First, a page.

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SSRL Headlines Vol. 10, No. 5  November, 2009


Contents of this Issue:

  1. Science Highlight — Researchers Define the Structures of Prion Amyloid Variants
  2. Science Highlight — New Data from Beam Line 12-2 Reveals how Macromolecular Structural Distortions Impact Function
  3. Stanford-led Research Helps Overcome Barrier for Organic Electronics
  4. Nobel Laureate Did Landmark Work at SSRL
  5. Keith Hodgson Serving as SLAC CRO
  6. Ian Evans Brings Together SSRL and LCLS User Safety
  7. Users and the Flu Season
  8. December 1 Beam Time Proposal Deadline

1.  Science Highlight — Researchers Define the structures of prion amyloid variants
       (contact: G. Stubbs, Vanderbilt University)

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While the normal function of human prion protein (PrP) remains a mystery, the results of abnormal PrP are quite well known. Misfolded PrP (denoted PrPSc) leads to diseases such as Creutzfeldt-Jakob disease, mad cow disease, and scrapie in sheep. In these diseases, the protein acts like an infectious agent, recruiting other PrP to become PrPSc without requiring any involvement from nucleic acids or any other molecules. Many PrPSc molecules can bind together to form amyloid structures, similar to those that contribute to a wide variety of diseases including Alzheimer's and Parkinson's.

A research group led by Prof. Gerald Stubbs from Vanderbilt University used SSRL's Beam Line 4-2 to collect fiber diffraction data from hamster and mouse PrPSc amyloids. Results of their measurements were consistent with a beta-helical structure, which had been previously hypothesized from other methods. They also looked at a recombinant PrPSc amyloid that is less infectious than the wild type. The recombinant amyloid structure formed stacked beta-sheets, quite different from the natural amyloid structure. Yet they found that a recombinant PrPSc amyloid isolated from an in vivo system formed the beta-helical structure found in the native amyloid.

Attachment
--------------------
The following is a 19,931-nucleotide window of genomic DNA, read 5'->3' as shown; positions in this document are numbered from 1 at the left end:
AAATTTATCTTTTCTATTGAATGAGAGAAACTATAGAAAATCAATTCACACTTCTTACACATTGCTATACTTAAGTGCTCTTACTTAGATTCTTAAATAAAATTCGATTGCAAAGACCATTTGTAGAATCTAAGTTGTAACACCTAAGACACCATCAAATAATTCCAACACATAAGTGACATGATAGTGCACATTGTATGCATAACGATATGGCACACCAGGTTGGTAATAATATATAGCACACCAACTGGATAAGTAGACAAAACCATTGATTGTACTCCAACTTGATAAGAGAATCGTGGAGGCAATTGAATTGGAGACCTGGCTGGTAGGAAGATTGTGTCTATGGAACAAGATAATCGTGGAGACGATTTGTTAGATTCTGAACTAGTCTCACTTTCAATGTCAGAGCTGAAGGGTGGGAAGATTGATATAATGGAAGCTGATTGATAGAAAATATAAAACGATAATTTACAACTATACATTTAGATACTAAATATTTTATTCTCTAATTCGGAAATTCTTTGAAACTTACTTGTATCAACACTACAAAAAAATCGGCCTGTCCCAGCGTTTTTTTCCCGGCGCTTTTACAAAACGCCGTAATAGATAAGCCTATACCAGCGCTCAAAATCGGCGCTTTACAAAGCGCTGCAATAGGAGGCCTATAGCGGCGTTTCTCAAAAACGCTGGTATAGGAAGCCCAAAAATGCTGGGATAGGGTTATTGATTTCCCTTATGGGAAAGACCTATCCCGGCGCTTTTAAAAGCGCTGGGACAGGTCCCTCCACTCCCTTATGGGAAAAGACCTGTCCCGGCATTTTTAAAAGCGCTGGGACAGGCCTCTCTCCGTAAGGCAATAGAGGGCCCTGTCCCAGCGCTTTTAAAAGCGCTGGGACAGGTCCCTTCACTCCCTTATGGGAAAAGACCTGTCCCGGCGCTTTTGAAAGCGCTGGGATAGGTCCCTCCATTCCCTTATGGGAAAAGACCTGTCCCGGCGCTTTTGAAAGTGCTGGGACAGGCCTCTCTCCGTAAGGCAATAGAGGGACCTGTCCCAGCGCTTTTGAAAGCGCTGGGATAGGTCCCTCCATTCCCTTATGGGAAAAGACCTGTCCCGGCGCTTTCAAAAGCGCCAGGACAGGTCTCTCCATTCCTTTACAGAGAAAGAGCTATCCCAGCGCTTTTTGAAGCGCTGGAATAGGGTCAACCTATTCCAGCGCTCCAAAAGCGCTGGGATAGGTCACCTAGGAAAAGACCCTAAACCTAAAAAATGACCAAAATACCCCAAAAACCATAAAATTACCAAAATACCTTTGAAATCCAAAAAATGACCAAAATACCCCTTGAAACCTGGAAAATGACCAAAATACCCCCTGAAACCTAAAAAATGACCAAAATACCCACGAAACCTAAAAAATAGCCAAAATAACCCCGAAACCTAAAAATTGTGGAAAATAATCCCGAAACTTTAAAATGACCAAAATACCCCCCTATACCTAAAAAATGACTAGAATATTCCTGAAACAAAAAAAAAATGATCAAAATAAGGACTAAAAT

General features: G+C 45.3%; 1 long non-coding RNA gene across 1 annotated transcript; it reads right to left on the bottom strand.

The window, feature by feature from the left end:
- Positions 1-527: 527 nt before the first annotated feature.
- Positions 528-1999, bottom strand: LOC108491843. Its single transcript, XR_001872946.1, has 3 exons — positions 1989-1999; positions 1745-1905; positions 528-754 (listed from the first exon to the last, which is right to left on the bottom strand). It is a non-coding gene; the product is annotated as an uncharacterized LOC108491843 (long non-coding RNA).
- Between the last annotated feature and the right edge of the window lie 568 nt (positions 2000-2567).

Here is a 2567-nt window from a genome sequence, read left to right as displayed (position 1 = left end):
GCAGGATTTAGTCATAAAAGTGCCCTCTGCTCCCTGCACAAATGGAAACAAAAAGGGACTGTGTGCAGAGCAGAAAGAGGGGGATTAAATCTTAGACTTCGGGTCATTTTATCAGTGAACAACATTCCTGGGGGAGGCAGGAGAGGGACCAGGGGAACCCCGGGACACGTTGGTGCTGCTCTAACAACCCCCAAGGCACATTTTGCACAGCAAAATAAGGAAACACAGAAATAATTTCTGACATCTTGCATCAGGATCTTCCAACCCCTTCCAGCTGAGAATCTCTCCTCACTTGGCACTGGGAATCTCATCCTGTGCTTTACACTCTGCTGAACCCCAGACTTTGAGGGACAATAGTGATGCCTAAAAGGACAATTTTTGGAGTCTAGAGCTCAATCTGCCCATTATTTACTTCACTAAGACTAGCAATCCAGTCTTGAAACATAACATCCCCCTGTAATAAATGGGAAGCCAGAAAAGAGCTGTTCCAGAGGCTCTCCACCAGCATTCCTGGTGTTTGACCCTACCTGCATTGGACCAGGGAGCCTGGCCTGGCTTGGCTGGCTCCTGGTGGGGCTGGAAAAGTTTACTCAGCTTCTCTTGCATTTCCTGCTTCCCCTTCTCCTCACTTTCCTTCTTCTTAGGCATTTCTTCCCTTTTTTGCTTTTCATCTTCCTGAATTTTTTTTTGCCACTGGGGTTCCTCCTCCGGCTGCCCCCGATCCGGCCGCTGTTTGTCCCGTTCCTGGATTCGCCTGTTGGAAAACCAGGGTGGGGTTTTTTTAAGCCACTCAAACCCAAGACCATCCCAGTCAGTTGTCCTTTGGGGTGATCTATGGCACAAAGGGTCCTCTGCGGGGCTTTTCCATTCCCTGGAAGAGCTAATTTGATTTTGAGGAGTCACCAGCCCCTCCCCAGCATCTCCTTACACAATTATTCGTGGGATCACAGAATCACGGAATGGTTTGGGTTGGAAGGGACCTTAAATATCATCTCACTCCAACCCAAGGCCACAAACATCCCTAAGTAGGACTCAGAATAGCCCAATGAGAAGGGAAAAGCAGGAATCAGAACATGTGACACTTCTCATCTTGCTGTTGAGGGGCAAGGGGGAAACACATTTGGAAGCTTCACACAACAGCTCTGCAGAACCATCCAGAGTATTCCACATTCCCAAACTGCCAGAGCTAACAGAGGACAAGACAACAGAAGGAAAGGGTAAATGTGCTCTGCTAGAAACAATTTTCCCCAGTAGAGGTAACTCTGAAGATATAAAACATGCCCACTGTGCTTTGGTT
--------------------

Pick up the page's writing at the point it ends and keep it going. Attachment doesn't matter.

The researchers propose that there could be a link between structure and infectivity, but more research must be done to find the basis of the connection. This work was published in the October 6 issue of the Proceedings of the National Academy of Sciences.

To learn more about this research see the full scientific highlight

2.  Science Highlight — New Data from Beam Line 12-2 Reveals how Macromolecular Structural Distortions Impact Function
       (contacts: P. Dervan and W. Clemons, Caltech)

Biological macromolecules, like proteins and nucleic acids, are good examples of the form follows function paradigm; and, in the case of these molecules, deformation follows function as well. Flexibility in proteins and nucleic acids allows for the recognition of targets, the binding of complexes, and the adoption of functional configurations. Recent research at SSRL Beam Line 12-2
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see: Dervan_12-2_DNA.html

has revealed how distortion in macromolecular structure is linked to function. BL12-2 is the high-intensity, state-of-the-art undulator beam line for advanced macromolecular crystallographic studies funded by The Gordon and Betty Moore Foundation in cooperation with the California Institute of Technology.

Research by a group led by Prof. Peter Dervan from California Institute of Technology shows how a small molecule compresses DNA's major groove upon binding to its minor groove. This structural distortion interrupts the recognition and binding of transcription factors, affecting gene expression. This work was published in the August 11, 2009, issue of the Proceedings of the National Academy of Sciences.

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Another team, led by Bil Clemons from Caltech, solved several crystal structures of complexes of a transport protein (Get3). Get3 is responsible for delivering tail-anchored (TA) proteins to their proper locations after translation by the ribosome. Their data suggest a model in which both the binding of ATP and ATP hydrolysis cause dramatic conformational changes in Get3 that allow the binding and release of the TA-proteins. This work was published in the September 1, 2009, issue of the Proceedings of the National Academy of Sciences.

see: Clemons_12-2_Get3.html

3.   Stanford-led Research Helps Overcome Barrier for Organic Electronics
       Stanford Report Article by David Orenstein

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Providing insight into a frustrating inconsistency in the performance of electronics made with organic materials, Stanford researchers have shown that the way boundaries between individual crystals in a film are aligned can make a 70-fold difference in how easily current, or electrical charges, can move through transistors. The research, which could help engineers design better digital displays and other devices, was published online Nov. 8 in the journal Nature Materials, and was based partly on x-ray scattering measurements at SSRL.